March 7, 2016
Despite great strides in the fight against malaria, we must remain vigilant against lesser-known mosquito-borne diseases, taking pre-emptive action before it’s too late
Zika has dominated global headlines in recent weeks, with thousands of cases reported across Central and South America and infections appearing in Europe, the United States and further afield almost every day.
First isolated in Uganda’s Zika Forest in 1947, the disease remained a minor concern for over half a century. With cases limited to the equatorial belt between Africa and Asia and symptoms believed to be mild, Zika was eclipsed by the much greater threat of malaria and a handful of other headline-grabbing viruses.
What has shocked the world is how quickly Zika has spread in just two years, bringing with it a previously undetected danger to pregnant women and suspected link to microcephaly in foetuses. Brazil has so far been the worst affected, with reports of nearly 4,000 babies born with the neurological disease since October, compared to fewer than 150 cases the previous year, a staggering increase even if apparently new guidelines for diagnosing cases of microcephaly have recently changed.
This has caused alarm for those travelling to Zika hit areas, with particular concerns around the Olympics in Rio de Janeiro, which will see thousands of athletes and spectators heading to Brazil from all corners of the world.
Elsewhere, researchers have found that the virus can be passed through sexual contact and even potentially through kissing, due to traces of the virus found in saliva. This raises additional fears in countries usually unaffected by mosquito-borne diseases, as it could further fuel its spread around the world.
With little understanding of the disease and no vaccine yet available, researchers are scrambling to catch up with the pandemic, in a race to reduce infection, transmission and allay public concerns. This could take some time; The World Health Organization has said that possible Zika vaccines are at least 18 months away from large-scale trials, while WHO chief Margaret Chan warned that we must expect the situation to ‘get worse before it gets better’ during her recent visit to Brazil.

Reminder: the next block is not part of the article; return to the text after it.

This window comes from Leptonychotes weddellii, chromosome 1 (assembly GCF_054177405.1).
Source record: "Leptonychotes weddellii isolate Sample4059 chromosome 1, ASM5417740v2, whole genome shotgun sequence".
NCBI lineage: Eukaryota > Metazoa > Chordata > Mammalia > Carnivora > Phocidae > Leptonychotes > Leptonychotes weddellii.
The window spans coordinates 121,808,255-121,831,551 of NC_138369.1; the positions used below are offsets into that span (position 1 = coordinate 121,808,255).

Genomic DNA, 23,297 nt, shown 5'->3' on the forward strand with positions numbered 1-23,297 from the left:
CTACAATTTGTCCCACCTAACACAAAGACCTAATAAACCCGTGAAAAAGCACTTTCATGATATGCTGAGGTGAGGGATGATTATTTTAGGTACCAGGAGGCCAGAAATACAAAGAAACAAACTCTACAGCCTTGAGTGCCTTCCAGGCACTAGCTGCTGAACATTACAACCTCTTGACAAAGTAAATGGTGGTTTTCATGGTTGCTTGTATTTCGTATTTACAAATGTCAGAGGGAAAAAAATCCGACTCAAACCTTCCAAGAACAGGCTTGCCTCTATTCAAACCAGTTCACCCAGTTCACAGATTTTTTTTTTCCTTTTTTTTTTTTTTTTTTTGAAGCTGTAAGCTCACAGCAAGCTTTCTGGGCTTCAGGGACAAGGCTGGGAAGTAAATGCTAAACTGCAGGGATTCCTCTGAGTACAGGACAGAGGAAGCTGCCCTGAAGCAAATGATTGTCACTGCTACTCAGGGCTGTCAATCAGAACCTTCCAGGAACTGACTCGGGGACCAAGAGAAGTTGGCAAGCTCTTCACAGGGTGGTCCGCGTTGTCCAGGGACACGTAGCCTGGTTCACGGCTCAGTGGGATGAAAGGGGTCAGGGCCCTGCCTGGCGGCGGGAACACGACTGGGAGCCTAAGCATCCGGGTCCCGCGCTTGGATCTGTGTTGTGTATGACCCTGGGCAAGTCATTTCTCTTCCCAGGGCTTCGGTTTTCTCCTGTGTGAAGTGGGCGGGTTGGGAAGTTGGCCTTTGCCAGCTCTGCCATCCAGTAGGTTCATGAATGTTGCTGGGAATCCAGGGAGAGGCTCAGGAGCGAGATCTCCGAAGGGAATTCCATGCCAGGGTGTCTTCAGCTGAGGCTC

The Brazilian Ministry of Health should be applauded for its quick mobilisation of resources through the ZikaZero campaign, which aims to educate the population on minimising the threat from mosquitoes. WHO has also responded swiftly, with representatives travelling to Brazil to meet with president Dilma Rouseff and other top officials, as well as visiting the epicentre of the virus in Recife to assess the situation. Both organisations have embodied the flexible and dynamic approach needed to overcome mosquito borne diseases around the world.
But we have to ask ourselves why Zika has caught public health authorities and the vector control community so off-guard, with little knowledge of its transmission, effects and no treatments or potential vaccines available. We know that viruses can morph and evolve over time, making them a greater threat than previously thought. We therefore need to take these diseases more seriously, investing more time and money in understanding them. This will help ensure we can be proactive rather than reactive if the threat increases in the future.
For now, in the absence of a one stop solution to Zika, the best ways to prevent infection and transmission are to reduce the prevalence of mosquitoes in populated areas and minimise mosquito bites. To do this, education of local populations is crucial so that they know to avoid standing water and understand the role of traditional vector control interventions such as bed nets, space sprays and larvicides.
Health organizations consider Long-Lasting Insecticide Nets (LLINs) to be the most effective way of preventing mosquito-borne viruses in endemic areas., by simply preventing bites and killing mosquitoes. As the Zika virus is spread by the day biting aedes mosquito, long lasting nets are particularly useful for those resting or sleeping during the day e.g. pregnant women or infants. Meanwhile, space sprays and larvicides help control vector populations through killing adults or preventing larvae from developing.
The global vector control community should be rightly proud of the progress made in the fight against malaria, but we must never forget that lesser-known mosquito borne diseases also pose a real, different yet continued threat. The technology available today should be accessible to those affected by any of the hundreds of mosquito-borne diseases around the world. It is our job as part of the prevention community to educate and raise awareness amongst these populations, giving them the power to protect their own health and prevent the spread of infection.
To find out more about Zika and how nets, space sprays and larvicides can help stem the spread of this and other mosquito borne diseases, please visit :
- World Health Organisation http://www.who.int/mediacentre/factsheets/fs094/en/